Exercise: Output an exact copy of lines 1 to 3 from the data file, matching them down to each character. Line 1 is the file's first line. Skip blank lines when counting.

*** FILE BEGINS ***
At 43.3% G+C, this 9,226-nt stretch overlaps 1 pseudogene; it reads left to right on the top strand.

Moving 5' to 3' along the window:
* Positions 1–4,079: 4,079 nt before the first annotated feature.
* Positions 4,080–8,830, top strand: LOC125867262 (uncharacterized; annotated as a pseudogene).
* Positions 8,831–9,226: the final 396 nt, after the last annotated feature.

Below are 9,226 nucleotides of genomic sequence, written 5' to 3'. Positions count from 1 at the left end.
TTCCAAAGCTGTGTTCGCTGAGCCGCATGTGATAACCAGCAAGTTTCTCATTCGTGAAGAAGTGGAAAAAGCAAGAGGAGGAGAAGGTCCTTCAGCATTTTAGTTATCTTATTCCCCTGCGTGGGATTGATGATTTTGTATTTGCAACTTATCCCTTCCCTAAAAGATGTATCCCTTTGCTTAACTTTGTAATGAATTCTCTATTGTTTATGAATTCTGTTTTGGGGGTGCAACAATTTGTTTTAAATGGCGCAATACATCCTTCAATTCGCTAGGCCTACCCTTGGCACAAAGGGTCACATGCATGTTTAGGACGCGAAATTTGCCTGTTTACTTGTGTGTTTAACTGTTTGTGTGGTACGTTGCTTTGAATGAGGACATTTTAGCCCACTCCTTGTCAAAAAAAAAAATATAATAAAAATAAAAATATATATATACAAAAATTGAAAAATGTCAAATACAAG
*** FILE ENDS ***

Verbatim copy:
At 43.3% G+C, this 9,226-nt stretch overlaps 1 pseudogene; it reads left to right on the top strand.

Moving 5' to 3' along the window:
* Positions 1–4,079: 4,079 nt before the first annotated feature.